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Today's Daf Yomi

July 2, 2021 | ื›ืดื‘ ื‘ืชืžื•ื– ืชืฉืคืดื

Masechet Yoma is sponsored by Vicky Harari in commemoration of her father's Yahrzeit, Avraham Baruch Hacohen ben Zeev Eliyahu Eckstein z'l, a Holocaust survivor and a feminist before it was fashionable. And in gratitude to Michelle Cohen Farber for revolutionizing women's learning worldwide.

This month's shiurim are sponsored by Fredda Cohen and Eric Nussbaum in memory of her beloved father, Mitchell Cohen, Michael ben Shraga Faivel haLevi, whose 27th yahrzeit falls on 16 Tammuz. He was kind, sweet and funny, and had a big open heart for klal Yisrael v'chol yoshvei tevel.

And for a refuah shleima for Pesha Etel bat Sarah.

  • This month's learning is sponsored by Joanna Rom and Steven Goldberg in loving memory of Steve's mother Shirley "Nana" Goldberg (Sura Tema bat Chaim v'Hanka)

Yoma 82

From what age do children need to fast? What are the laws regarding chinuch on this issue? From what age do they fast part of the day? The mishna refers to “one or two years before” regarding fasting for part of the day. Why does it say “one or two”? Rav Chisda says that we distinguish between weaker and stringer children. The gemara (according to Rashi) assumes that the mishna means a year or two before the year before they reach maturity as the year before maturity they need to fast on a rabbinic level. Two approaches are brought by amoraim and the gemara tries to reconcile those opinions with what is stated in the mishna. If a pregnant woman has a craving or a sick person needs to eat on Yom Kippur, what can be done? What if a pregnant woman has a craving for non-kosher food (not on Yom Kippur)? To save a life one can do anything except for three commandments – idol worship, forbidden sexual relations, and murder. From where are these laws derived?

ืžืชื ื™ืณ ื”ืชื™ื ื•ืงื•ืช ืื™ืŸ ืžืขื ื™ืŸ ืื•ืชืŸ ื‘ื™ื•ื ื”ื›ืคื•ืจื™ื ืื‘ืœ ืžื—ื ื›ื™ืŸ ืื•ืชืŸ ืœืคื ื™ ืฉื ื” ื•ืœืคื ื™ ืฉื ืชื™ื™ื ื‘ืฉื‘ื™ืœ ืฉื™ื”ื™ื• ืจื’ื™ืœื™ืŸ ื‘ืžืฆื•ืช

MISHNA: With regard to the children, one does not afflict them by withholding food on Yom Kippur; however, one trains them one year before or two years before they reach majority, by means of a partial fast lasting several hours, so that they will be accustomed to fulfill mitzvot.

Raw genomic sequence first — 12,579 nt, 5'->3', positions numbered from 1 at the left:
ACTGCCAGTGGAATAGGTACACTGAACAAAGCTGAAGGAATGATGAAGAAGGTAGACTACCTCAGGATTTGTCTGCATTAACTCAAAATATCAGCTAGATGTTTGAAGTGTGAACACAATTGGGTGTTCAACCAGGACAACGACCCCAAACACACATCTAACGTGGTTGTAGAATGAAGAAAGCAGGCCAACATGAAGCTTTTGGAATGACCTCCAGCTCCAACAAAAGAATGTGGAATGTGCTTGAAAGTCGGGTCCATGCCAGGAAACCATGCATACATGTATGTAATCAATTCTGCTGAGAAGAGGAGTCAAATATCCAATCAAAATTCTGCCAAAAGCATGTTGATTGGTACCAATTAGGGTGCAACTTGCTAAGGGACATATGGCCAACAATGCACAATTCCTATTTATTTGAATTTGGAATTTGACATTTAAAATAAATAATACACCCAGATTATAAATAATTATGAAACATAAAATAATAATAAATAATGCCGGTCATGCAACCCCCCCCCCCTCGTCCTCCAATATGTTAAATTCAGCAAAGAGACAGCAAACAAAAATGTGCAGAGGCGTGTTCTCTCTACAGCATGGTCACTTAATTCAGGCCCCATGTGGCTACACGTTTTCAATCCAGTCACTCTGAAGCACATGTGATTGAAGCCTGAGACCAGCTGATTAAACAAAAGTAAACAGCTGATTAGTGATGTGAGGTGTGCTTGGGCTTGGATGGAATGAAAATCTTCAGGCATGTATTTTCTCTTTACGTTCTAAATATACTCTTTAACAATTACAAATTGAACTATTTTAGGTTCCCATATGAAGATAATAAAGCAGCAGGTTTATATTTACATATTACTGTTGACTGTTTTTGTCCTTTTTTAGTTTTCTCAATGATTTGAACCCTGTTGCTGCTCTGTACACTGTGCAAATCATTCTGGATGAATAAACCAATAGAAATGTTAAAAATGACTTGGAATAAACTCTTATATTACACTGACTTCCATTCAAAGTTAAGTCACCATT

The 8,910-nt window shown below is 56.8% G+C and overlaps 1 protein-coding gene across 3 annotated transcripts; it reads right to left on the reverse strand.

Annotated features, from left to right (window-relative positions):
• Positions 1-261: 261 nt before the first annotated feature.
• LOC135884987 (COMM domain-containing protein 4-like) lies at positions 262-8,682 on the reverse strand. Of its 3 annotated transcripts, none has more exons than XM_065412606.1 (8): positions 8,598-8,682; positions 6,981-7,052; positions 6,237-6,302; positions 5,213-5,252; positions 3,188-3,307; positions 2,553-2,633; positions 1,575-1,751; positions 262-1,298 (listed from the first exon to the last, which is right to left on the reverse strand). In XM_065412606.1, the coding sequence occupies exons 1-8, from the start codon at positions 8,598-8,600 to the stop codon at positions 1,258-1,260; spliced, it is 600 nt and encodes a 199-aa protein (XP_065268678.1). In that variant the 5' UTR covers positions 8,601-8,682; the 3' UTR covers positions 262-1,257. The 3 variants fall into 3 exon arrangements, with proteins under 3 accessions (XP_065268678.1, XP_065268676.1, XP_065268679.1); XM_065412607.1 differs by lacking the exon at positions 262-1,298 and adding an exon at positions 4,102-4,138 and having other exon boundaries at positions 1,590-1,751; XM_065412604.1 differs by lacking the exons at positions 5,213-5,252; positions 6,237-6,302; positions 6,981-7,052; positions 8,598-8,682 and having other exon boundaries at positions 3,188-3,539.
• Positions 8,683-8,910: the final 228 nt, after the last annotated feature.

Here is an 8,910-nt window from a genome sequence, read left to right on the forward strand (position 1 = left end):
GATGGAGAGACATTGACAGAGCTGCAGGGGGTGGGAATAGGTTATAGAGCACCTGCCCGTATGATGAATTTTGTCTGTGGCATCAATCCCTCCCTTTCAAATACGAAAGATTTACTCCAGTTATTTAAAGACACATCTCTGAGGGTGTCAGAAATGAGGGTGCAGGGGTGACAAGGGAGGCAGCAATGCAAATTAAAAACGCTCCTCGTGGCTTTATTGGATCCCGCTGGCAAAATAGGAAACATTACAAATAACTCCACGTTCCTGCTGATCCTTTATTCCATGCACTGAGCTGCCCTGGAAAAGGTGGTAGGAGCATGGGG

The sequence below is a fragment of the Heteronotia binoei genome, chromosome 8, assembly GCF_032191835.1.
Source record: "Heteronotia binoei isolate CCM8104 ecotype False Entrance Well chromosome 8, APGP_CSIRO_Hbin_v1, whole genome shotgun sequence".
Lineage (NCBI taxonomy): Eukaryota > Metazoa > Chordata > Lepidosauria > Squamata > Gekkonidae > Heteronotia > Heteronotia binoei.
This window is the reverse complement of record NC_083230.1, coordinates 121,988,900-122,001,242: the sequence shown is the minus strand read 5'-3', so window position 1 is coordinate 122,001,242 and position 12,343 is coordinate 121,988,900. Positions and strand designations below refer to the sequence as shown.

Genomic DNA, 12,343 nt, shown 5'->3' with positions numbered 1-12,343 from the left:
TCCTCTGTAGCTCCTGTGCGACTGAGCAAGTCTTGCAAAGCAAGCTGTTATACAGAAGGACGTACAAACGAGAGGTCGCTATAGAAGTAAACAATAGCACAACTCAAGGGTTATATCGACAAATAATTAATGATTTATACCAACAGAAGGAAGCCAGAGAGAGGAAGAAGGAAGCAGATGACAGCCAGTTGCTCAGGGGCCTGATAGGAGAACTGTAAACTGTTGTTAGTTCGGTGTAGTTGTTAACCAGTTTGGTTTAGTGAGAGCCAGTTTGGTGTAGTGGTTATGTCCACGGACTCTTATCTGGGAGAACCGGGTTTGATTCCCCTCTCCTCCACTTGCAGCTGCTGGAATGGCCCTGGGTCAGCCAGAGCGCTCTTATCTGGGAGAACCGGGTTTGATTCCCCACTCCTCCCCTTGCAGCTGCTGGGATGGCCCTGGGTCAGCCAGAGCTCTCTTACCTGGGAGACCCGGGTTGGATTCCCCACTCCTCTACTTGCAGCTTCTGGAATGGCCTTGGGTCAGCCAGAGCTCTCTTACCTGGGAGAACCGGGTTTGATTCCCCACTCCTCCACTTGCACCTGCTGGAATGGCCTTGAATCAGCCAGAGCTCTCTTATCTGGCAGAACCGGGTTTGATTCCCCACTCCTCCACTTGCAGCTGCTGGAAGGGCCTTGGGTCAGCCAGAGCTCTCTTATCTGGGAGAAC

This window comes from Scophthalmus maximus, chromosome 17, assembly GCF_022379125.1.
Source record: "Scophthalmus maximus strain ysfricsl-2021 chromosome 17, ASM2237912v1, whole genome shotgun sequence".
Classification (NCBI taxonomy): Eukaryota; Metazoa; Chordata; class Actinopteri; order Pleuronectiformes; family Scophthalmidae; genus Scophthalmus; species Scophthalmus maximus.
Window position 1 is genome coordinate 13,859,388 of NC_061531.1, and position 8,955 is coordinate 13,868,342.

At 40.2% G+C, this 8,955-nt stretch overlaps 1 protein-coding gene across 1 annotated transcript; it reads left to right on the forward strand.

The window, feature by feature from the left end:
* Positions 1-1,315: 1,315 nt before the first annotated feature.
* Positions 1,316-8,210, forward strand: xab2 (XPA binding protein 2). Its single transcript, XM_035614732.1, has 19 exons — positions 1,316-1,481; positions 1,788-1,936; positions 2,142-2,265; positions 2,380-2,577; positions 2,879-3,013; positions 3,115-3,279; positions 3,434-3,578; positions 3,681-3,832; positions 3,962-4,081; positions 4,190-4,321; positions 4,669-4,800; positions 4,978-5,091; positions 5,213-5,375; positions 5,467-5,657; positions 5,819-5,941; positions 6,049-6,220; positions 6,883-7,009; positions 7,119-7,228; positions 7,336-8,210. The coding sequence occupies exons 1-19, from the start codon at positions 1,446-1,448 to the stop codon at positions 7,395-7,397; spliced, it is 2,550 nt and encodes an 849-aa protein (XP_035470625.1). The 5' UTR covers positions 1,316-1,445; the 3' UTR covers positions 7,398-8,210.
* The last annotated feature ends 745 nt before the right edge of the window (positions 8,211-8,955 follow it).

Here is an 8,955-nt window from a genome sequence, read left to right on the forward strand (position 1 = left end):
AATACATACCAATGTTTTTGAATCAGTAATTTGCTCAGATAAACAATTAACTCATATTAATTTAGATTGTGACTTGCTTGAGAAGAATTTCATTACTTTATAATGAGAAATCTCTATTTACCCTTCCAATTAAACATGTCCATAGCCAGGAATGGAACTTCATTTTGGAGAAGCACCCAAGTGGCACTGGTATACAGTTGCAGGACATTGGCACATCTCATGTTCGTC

ื’ืžืณ ื”ืฉืชื ื‘ืคื ื™ ืฉืชื™ื ืžื—ื ื›ื™ืŸ ืœื”ื• ื‘ืคื ื™ ืฉื ื” ืžื‘ืขื™ื ืืžืจ ืจื‘ ื—ืกื“ื ืœื ืงืฉื™ื ื”ื ื‘ื—ื•ืœื” ื”ื ื‘ื‘ืจื™ื

GEMARA: The Gemara asks about the wording of the mishna: Since it is stated that one trains children two years before their maturity, is it necessary to say that one trains them one year before? This expression in the mishna is superfluous. Rav แธคisda said: This is not difficult. This statement that one trains children one year before their maturity is referring to a feeble child; that statement that one trains children two years before their maturity is referring to a healthy child.

ืืžืจ ืจื‘ ื”ื•ื ื ื‘ืŸ ืฉืžื•ื ื” ื•ื‘ืŸ ืชืฉืข ืžื—ื ื›ื™ืŸ ืื•ืชื• ืœืฉืขื•ืช ื‘ืŸ ืขืฉืจ ื•ื‘ืŸ ืื—ืช ืขืฉืจื” ืžืฉืœื™ืžื™ืŸ ืžื“ืจื‘ื ืŸ ื‘ืŸ ืฉืชื™ื ืขืฉืจื” ืžืฉืœื™ืžื™ืŸ ืžื“ืื•ืจื™ื™ืชื ื‘ืชื™ื ื•ืงืช ื•ืจื‘ ื ื—ืžืŸ ืืžืจ ื‘ืŸ ืชืฉืข ื‘ืŸ ืขืฉืจ ืžื—ื ื›ื™ืŸ ืื•ืชืŸ ืœืฉืขื•ืช ื‘ืŸ ืื—ืช ืขืฉืจื” ื‘ืŸ ืฉืชื™ื ืขืฉืจื” ืžืฉืœื™ืžื™ืŸ ืžื“ืจื‘ื ืŸ ื‘ืŸ ืฉืœืฉ ืขืฉืจื” ืžืฉืœื™ืžื™ืŸ ืžื“ืื•ืจื™ื™ืชื ื‘ืชื™ื ื•ืง ื•ืจื‘ื™ ื™ื•ื—ื ืŸ ืืžืจ ื”ืฉืœืžื” ื“ืจื‘ื ืŸ ืœื™ื›ื ื‘ืŸ ืขืฉืจ ื‘ืŸ ืื—ืช ืขืฉืจื” ืžื—ื ื›ื™ืŸ ืื•ืชื• ืœืฉืขื•ืช ื‘ืŸ ืฉืชื™ื ืขืฉืจื” ืžืฉืœื™ืžื™ืŸ ืžื“ืื•ืจื™ื™ืชื

Rav Huna said: One trains a healthy child of eight years and nine years to fast for several hours; at ten years and eleven years, they complete the fast by rabbinic law; at twelve years they complete the fast by Torah law. This applies to girls who reach maturity and become obligated in mitzvot at age twelve. And Rav Naแธฅman said: At nine years and ten years one trains them to fast for several hours; at eleven and twelve years they complete the fast by rabbinic law; at thirteen years they complete the fast by Torah law. This applies to boys. And Rabbi Yoแธฅanan said: There is no obligation with regard to children completing the fast by rabbinic law. Rather, at ten and eleven years, one trains them to fast for several hours; and at twelve years girls are obligated to complete their fast by Torah law.